Previously, I raised the possibility of installing nginx or varnish as a reverse proxy, to which Joe replied that none of those options were the best, since from what I understood more than benefits, it would cause an overload, so now I ask: which memory manager Would Redis Vs Opcache be more convenient, in an environment where there is a lot of user interaction? It is not an environment of only displaying information but interacting with users.
If I may interject: Opcache will improve performance of all PHP scripts on the server while Redis is a NoSQL database server which will perform for those apps which can use it. I see Redis and Opcache as complementary to each other rather than as substitutes for each other so I am unable to understand your use of the phrase ‘Redis Vs Opcache’.
You could use both if you have enough RAM. How much RAM do you have?
Hi @calport , thanks for replying, the server is 64gb. You mention it’s nosql, does this mean it doesn’t help mysql? redis doesn’t help php, but does it help databases?
It sounds like you’re just reading about scaling and trying to throw every scaling tool at the problem without trying to understand what problem you’re trying to solve. Just adding more software to the situation does not make your websites faster (or more reliable or more whatever) automatically, and in fact, can make it slower if it introduces additional layers of latency without a good reason (as the “big pile of web servers” philosophy would do).
So, I’ll ask here the same question I had on the other thread: What problem are you trying to solve, specifically?
Hi @Joe Joe thanks for replying, the TTFB is terrible, it is currently on ubuntu 20.04 with mysql medium size since the installation does not allow huge, previously it was on ubuntu 18.04 but the TTFB situation was very slow.
What installation doesn’t allow huge? Virtualmin offers all the standard sized example configs, but they’re all just example configs. They aren’t meant to be law. Tweak the setting to suit your app and workload.
I suspect you’re running into artificial resource limits, though. Are there errors in the error log?
The absolute first thing you need to do is figure out why it is slow. You can’t act reasonably on a problem if you don’t even know what it is.
Is the database slow? Is it memory or CPU bound? Is it doing DNS lookups and those are slow? Is your application doing something pathological? Turn on slow query logging (https://dev.mysql.com/doc/refman/5.7/en/slow-query-log.html) and find out what’s taking time and why…maybe fix the pathological queries.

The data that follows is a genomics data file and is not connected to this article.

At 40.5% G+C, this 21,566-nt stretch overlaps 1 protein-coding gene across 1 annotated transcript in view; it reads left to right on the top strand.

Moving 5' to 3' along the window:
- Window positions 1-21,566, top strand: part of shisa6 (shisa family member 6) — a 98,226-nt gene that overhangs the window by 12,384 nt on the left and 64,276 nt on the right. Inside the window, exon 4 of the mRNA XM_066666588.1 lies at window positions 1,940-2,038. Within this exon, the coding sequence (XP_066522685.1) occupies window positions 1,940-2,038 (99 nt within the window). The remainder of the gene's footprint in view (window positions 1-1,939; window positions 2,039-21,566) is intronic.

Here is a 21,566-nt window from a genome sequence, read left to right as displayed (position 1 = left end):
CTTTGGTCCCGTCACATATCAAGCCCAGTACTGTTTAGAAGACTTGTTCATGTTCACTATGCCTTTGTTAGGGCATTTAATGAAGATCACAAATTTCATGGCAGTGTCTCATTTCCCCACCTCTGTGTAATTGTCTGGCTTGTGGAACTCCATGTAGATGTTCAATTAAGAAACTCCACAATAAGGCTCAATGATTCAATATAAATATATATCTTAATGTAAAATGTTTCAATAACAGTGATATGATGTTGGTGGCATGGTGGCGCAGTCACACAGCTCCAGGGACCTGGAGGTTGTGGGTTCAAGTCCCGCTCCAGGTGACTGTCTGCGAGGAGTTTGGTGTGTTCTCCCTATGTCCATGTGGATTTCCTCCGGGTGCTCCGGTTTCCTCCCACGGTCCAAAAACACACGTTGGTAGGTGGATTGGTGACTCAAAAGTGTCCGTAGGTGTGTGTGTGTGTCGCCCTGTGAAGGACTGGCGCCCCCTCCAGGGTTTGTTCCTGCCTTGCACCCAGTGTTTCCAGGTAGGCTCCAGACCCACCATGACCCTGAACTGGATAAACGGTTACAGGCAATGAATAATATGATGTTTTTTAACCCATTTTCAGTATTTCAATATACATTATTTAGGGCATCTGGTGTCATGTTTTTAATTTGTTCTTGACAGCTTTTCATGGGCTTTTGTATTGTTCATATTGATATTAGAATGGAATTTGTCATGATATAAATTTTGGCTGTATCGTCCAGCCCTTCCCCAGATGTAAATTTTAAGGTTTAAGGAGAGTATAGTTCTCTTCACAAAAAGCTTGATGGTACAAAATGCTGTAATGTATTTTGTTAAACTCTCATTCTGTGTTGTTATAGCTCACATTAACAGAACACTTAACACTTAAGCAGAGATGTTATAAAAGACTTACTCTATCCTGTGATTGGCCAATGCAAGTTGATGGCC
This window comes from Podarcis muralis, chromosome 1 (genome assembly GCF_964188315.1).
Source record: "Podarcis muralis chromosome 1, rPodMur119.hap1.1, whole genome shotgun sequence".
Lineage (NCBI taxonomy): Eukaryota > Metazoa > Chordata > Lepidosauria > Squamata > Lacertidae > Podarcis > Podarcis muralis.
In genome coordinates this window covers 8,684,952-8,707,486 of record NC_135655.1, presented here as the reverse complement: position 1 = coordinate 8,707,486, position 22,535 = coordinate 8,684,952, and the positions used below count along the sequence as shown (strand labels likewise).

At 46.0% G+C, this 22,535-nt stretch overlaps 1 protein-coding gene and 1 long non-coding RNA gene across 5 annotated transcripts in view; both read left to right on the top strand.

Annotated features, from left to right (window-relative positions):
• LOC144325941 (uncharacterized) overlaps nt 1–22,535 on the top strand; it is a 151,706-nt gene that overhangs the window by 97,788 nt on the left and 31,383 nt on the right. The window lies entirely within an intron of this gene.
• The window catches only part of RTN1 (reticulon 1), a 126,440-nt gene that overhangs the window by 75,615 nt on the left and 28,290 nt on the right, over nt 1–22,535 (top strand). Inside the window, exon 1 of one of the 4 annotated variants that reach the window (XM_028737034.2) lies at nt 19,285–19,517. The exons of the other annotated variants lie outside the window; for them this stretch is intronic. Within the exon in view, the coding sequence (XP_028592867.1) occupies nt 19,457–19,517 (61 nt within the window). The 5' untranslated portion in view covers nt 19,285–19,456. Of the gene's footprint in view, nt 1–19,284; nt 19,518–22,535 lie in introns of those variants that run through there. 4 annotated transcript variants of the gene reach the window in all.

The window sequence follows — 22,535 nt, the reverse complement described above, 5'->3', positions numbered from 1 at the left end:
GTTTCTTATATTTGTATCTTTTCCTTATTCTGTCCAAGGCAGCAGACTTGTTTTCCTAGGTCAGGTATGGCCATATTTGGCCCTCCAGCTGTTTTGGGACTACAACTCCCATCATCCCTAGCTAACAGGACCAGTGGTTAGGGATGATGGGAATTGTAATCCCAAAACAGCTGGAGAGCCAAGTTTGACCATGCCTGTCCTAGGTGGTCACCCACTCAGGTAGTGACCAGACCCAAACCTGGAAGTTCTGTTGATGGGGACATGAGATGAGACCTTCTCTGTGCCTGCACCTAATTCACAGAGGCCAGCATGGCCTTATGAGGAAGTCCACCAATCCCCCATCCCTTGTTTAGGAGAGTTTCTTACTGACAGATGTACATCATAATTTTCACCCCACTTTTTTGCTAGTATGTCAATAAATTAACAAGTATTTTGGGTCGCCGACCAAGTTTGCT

In your application, try turning off features or plugins that might be resource intensive. Narrow down the location of the problem.
Even without knowing anything about your deployment, I can with a high level of confidence say that it is probably not your web server. I can say with somewhat less confidence that it isn’t the database (though configuring nice big buffers to take advantage of your large amount of RAM would be a reasonable choice). I can say with a high level of confidence that it is probably a problem in your application. It almost always is.
There are easy ways to off-load the application a bit (static files served without involving the app, for example, either directly from the web server or via a CDN), but those are probably small wins. The big wins will come from finding what’s taking so long in the application and fix it. Of course, if you’re seeing thousands of requests per second, maybe it’s time to split up the load onto multiple servers, in which case a load balancing proxy server (like nginx or varnish or whatever) would become a useful addition.
In addition to the excellent ideas and suggestions that @Joe has offered, it would help if you could comparatively evaluate the TTFB of your install against an (albeit unofficial) industry standard or with other Virtualmin installs.
In 2020, a first byte rendered in less than 0.3 seconds is considered to be good and > 1 second is bad. In order to answer Joe’s question about why TTFB is slow, you should run tests on webpagetest.org or similar web performance metric testing services for all of the following:
- blank HTML page
- newly installed Wordpress website
- your web app
The difference in TTFB that you will see for the different kinds of websites which are hosted on the same Virtualmin server could give you an insight into what you need to do to address performance bottlenecks and make your particular web app work better.
I have here a link to the stats of a website on a Virtualmin server that has a modest configuration of 2 cores, 4 GB RAM and SSD storage on AWS which is consistently sending out its first byte in 0.3 to 0.4 seconds to locations in India, which is my target audience. See https://www.webpagetest.org/result/200729_CC_c66ae5c75720e2863ddbaf9dbe308d35/3/details/#waterfall_view_step1
From the US, the same server offers a TTFB of 0.7 - 0.8 sec. I prefer not to use Cloudflare etc. because my server performs better than any CDN for my target audience but putting a globally dispersed CDN in front of a server is a silver bullet that many web hosting services offer as a pseudo-solution to their clients so that they can continue to use cheap VPS hosts which offer sub-par performance - but that’s a story for another day.
I think @rechy2k is asking about Redis as an alternative to memcached. Which it does effectively with supported apps in addition to all other Swiss Army knife functions Redis is known for. But if a PHP memcache is the only reason for installing Redis, particularly for a single server with a local database server, memcached or APCu are easier and probably faster.
In defense of Redis, for distributed databases that replicate and benefit from memory-resident storage and caching without the volatility, it’s awesome. That’s my $0.02.